As published in The Journal of Modern Craft, Volume 8–Issue 2, November 2015
When Ruth Asawa (1926–2013) (Figures 1 and 2) died in August, 2013, the obituaries that appeared in newspapers and magazines across the US characterized her life’s work with a diverse array of descriptors. In the pages of the New York Times, she was an “artist who wove wire.”1 In the Los Angeles Times, a “California sculptor.”2 In an article appearing in the SFGate, she was “overlooked.”3 And according to Art+Auction, she had enjoyed a “late, meteoric rise from obscurity.”4 Reading the story of Asawa’s career from these headlines alone, one might suppose that she was an under-recognized artist using a traditionally feminine technique to create objects from humble material, and that by some fluke, she had been bestowed with a late-life spike in recognition, even celebrity. However, evidence of a flourishing career in the 1950s, which included commissions, solo exhibitions in New York, and an acquisition by the Whitney Museum of American Art, appears to contradict the notion that Asawa toiled for decades in anonymity.
In the latter part of her career, Asawa focused her energies on education and public art projects in San Francisco, teaching hands-on workshops at the museum of art and science in the city, the Exploratorium, and creating sculptures and fountains in an accessible, even sentimental style. During this period she found the demands of a full-time gallery relationship too demanding, and participated less and less in exhibitions of contemporary art. So, rather than simple obscurity, what Asawa may have had by the end of her life instead was the wrong kind of renown, at least in the view of contemporary art circles (then, as now). The 2013 catalog Ruth Asawa: Objects and Apparitions that accompanied the sale of some of her wire sculptures at Christie’s positions Asawa as a sculptor whose aesthetic could be misunderstood owing to its visual and technical similarity to traditional handicraft. What the catalog leaves out, however, is more telling: while the essays address the issue of her gender and the “craft question” head on, they sidestep her public work and teaching career almost entirely. This suggests that, at least in the case of Asawa, there is a more complex reason for her on–off relationship with the marketplace than her use of craft techniques and materials, and that the now-familiar narrative of the “overlooked craft artist” is too reductive an account for the reception of her oeuvre. A shift in the perception of her practice and identity as an artist may account for her recent success on the secondary market for postwar sculpture, where she is now, posthumously, a rising star.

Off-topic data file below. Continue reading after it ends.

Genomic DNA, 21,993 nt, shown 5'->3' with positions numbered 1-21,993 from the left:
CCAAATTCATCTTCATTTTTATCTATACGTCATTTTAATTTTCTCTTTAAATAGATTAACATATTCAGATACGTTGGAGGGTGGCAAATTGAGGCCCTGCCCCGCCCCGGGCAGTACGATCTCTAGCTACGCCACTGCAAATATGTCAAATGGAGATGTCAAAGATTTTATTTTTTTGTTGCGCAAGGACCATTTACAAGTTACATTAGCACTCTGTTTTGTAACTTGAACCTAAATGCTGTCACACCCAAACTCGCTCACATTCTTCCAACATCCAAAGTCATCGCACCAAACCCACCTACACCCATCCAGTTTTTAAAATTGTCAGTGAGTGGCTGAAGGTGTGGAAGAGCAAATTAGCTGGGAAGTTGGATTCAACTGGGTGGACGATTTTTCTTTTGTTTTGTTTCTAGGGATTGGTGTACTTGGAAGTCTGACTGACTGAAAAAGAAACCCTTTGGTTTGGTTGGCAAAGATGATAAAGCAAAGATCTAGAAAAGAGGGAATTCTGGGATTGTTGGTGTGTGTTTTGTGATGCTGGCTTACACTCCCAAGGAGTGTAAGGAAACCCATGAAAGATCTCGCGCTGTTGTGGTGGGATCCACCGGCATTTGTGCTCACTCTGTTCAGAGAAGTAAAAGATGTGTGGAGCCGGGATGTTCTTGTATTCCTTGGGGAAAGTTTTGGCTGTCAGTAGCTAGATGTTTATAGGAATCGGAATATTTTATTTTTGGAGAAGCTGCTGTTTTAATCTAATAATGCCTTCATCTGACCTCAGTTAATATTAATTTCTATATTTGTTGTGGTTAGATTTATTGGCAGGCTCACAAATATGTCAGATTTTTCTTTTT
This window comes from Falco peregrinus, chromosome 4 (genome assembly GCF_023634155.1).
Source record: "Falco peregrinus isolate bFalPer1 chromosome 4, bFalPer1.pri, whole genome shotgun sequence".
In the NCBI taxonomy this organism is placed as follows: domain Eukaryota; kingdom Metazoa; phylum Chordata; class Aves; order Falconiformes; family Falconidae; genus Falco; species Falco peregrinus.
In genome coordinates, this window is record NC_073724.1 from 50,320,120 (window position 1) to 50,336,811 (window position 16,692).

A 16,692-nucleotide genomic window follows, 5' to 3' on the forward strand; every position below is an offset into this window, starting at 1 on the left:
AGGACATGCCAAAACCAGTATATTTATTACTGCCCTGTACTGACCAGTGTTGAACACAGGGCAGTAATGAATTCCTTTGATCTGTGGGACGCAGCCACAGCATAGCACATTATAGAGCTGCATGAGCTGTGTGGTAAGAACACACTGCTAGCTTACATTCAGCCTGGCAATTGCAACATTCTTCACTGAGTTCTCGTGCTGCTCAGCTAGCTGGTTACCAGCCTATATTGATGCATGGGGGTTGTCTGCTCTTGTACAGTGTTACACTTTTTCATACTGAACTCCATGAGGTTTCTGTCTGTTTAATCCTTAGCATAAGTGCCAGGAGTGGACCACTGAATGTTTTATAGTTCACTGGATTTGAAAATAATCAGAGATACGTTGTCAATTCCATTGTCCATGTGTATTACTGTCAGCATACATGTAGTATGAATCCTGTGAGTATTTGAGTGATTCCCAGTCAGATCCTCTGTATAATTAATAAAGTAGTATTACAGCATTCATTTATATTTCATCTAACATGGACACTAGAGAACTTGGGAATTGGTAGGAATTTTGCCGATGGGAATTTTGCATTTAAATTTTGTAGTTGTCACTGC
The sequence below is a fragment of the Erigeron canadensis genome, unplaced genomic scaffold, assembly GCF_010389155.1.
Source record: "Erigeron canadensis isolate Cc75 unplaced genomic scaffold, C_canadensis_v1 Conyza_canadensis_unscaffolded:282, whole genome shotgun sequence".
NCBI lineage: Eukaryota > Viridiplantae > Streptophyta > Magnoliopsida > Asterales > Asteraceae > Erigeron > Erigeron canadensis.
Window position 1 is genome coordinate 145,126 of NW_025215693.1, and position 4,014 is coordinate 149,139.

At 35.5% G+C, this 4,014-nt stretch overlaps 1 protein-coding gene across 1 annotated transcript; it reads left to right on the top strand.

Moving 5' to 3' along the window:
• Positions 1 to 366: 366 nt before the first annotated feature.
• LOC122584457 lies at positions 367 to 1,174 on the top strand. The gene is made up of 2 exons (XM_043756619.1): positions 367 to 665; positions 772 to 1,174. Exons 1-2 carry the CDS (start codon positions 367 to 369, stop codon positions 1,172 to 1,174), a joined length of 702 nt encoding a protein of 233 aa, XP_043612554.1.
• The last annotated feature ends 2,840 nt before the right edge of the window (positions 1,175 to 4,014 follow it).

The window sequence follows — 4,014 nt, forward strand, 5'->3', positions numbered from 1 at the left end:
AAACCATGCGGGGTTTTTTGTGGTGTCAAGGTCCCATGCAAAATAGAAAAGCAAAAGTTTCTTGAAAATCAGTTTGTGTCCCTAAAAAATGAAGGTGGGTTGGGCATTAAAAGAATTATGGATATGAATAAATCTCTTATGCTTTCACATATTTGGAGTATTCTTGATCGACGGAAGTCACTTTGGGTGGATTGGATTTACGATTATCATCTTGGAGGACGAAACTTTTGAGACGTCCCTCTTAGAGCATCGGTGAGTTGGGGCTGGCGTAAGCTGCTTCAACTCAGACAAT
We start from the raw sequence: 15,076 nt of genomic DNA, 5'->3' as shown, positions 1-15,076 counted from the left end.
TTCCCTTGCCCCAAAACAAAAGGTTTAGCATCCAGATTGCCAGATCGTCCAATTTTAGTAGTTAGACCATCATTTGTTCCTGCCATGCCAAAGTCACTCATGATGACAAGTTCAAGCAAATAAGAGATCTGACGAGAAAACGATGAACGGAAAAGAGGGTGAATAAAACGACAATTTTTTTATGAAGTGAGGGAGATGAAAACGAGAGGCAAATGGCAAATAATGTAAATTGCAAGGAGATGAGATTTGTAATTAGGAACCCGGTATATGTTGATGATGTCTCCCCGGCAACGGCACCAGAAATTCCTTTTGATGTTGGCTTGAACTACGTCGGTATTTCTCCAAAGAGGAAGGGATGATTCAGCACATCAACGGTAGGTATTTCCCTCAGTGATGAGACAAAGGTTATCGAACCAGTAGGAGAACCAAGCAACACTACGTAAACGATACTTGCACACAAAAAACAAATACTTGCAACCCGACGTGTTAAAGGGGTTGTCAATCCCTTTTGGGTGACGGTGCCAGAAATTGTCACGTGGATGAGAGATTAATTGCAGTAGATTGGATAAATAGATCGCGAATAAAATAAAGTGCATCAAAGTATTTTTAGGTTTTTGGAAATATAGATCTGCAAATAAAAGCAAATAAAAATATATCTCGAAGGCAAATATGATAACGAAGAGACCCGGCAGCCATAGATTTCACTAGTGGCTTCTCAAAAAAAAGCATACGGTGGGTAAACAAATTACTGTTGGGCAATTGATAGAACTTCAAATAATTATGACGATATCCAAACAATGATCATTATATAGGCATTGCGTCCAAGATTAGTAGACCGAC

There are two distinct concerns that shaped Asawa’s reception while she was alive: first, the confluence of her formal style and her gender led to her early typecasting as a craftsperson whose artistic intentions were subsumed by a meditative and repetitive working method. Second, by moving away from the creation of discrete objects for gallery and museum exhibitions towards a focus on public art, Asawa’s output aligned with an aesthetic point of view, well-loved and understood by the general public, but decidedly out of step with contemporary sculpture. Two of her best-known public works are fountains created in a representational style bordering on the sentimental—the aesthetic and conceptual antithesis of her hanging works in wire.
Prices for Asawa’s work have blossomed, starting with her 2006 retrospective (her first at the age of 80) The Sculpture of Ruth Asawa: Contours in the Air at the DeYoung Museum in San Francisco, and culminating with a blockbuster exhibition and the private sale of her sculpture at Christie’s in 2013. If critics, curators, and a circle of collectors that included the likes of the Rockefellers and Philip Johnson saw ft to give Asawa’s work kudos as early as the 1950s, the sudden recent spike in sales nearly sixty years later demands a nuanced explanation. The passions of Asawa’s life—her family, her art, and her activism—are explored to greater or lesser extents in both Contours in the Air and the Christie’s catalog, but the way in which she is portrayed as an artist who made sculpture, rather than as a mother and art teacher who “wove wire” (or indeed, crocheted), moves her career and output into a much more highly valued category on the auction block.
In his 2013 article in Art+Auction exploring the surging interest in Asawa’s work, writer Ashton Cooper notes that her first solo exhibition in New York occurred at the Peridot Gallery in 1954, which happens to be the same venue that presented a young Louise Bourgeois’ first solo show in 1949.5 In 1955, Asawa’s work was included in the Whitney Museum’s annual “Survey of New Art,” the exhibition known today as the Whitney Biennial. Asawa was also invited to take part in the 1955 São Paulo Art Biennial, quickly expanding her growing reputation into the Southern hemisphere. Yet, “despite these early successes,” Cooper writes, “many critics were quick to characterize Asawa’s output as ‘women’s work’ or ‘craft’.”6 It goes without saying, we can only assume that this was a negative characterization.